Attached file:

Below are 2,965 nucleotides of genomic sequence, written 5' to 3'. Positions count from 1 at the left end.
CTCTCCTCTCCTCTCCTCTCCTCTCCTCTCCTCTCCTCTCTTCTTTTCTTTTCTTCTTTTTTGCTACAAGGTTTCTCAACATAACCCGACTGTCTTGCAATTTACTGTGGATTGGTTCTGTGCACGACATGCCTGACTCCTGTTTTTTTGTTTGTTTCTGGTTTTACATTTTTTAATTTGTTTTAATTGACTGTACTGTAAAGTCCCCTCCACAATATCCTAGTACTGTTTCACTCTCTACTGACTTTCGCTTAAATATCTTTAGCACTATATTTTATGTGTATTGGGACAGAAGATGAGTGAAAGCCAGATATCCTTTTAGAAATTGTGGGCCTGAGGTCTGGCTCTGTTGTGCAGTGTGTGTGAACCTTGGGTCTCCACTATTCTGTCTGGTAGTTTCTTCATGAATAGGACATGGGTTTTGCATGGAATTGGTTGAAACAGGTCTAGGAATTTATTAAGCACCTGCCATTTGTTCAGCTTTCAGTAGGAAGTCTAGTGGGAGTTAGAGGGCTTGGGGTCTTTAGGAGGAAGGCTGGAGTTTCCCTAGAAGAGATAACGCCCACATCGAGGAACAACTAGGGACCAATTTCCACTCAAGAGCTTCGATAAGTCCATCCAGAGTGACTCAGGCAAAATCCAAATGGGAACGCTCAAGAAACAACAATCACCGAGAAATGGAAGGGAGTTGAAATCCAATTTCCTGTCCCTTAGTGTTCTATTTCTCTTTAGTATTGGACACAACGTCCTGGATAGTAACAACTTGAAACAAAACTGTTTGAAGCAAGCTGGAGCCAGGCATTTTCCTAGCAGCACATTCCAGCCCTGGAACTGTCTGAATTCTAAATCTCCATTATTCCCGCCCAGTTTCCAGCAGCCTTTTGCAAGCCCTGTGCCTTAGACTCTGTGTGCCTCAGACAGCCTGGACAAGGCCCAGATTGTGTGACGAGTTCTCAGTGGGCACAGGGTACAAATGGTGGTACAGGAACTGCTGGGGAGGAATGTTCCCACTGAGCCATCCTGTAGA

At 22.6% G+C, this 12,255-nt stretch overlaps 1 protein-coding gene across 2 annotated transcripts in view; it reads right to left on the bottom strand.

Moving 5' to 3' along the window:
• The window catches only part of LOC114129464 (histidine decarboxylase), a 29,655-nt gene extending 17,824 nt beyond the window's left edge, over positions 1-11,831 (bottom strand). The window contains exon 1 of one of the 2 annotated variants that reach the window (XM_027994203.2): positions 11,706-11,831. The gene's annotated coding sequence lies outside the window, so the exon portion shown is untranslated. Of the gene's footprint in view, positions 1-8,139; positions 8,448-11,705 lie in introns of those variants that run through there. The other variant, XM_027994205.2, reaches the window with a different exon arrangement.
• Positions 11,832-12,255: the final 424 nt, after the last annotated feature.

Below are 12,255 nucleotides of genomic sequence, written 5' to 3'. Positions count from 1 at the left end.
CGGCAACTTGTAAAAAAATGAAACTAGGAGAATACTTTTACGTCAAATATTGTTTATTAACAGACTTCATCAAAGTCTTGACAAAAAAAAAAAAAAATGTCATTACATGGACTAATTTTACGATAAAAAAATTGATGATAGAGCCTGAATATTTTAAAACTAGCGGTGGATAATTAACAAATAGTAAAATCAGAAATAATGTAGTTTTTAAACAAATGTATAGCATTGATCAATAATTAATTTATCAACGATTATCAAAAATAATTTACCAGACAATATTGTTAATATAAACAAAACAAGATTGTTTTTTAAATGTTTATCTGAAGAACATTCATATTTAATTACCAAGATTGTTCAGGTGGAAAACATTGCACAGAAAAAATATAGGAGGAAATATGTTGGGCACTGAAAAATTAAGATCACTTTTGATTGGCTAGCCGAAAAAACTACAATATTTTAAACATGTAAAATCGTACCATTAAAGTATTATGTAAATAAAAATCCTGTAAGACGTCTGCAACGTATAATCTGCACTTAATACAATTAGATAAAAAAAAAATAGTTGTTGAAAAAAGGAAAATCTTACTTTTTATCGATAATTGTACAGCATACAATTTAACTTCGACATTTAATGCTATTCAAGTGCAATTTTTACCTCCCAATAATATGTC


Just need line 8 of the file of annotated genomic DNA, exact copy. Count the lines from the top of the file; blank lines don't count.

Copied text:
CGGCAACTTGTAAAAAAATGAAACTAGGAGAATACTTTTACGTCAAATATTGTTTATTAACAGACTTCATCAAAGTCTTGACAAAAAAAAAAAAAAATGTCATTACATGGACTAATTTTACGATAAAAAAATTGATGATAGAGCCTGAATATTTTAAAACTAGCGGTGGATAATTAACAAATAGTAAAATCAGAAATAATGTAGTTTTTAAACAAATGTATAGCATTGATCAATAATTAATTTATCAACGATTATCAAAAATAATTTACCAGACAATATTGTTAATATAAACAAAACAAGATTGTTTTTTAAATGTTTATCTGAAGAACATTCATATTTAATTACCAAGATTGTTCAGGTGGAAAACATTGCACAGAAAAAATATAGGAGGAAATATGTTGGGCACTGAAAAATTAAGATCACTTTTGATTGGCTAGCCGAAAAAACTACAATATTTTAAACATGTAAAATCGTACCATTAAAGTATTATGTAAATAAAAATCCTGTAAGACGTCTGCAACGTATAATCTGCACTTAATACAATTAGATAAAAAAAAAATAGTTGTTGAAAAAAGGAAAATCTTACTTTTTATCGATAATTGTACAGCATACAATTTAACTTCGACATTTAATGCTATTCAAGTGCAATTTTTACCTCCCAATAATATGTC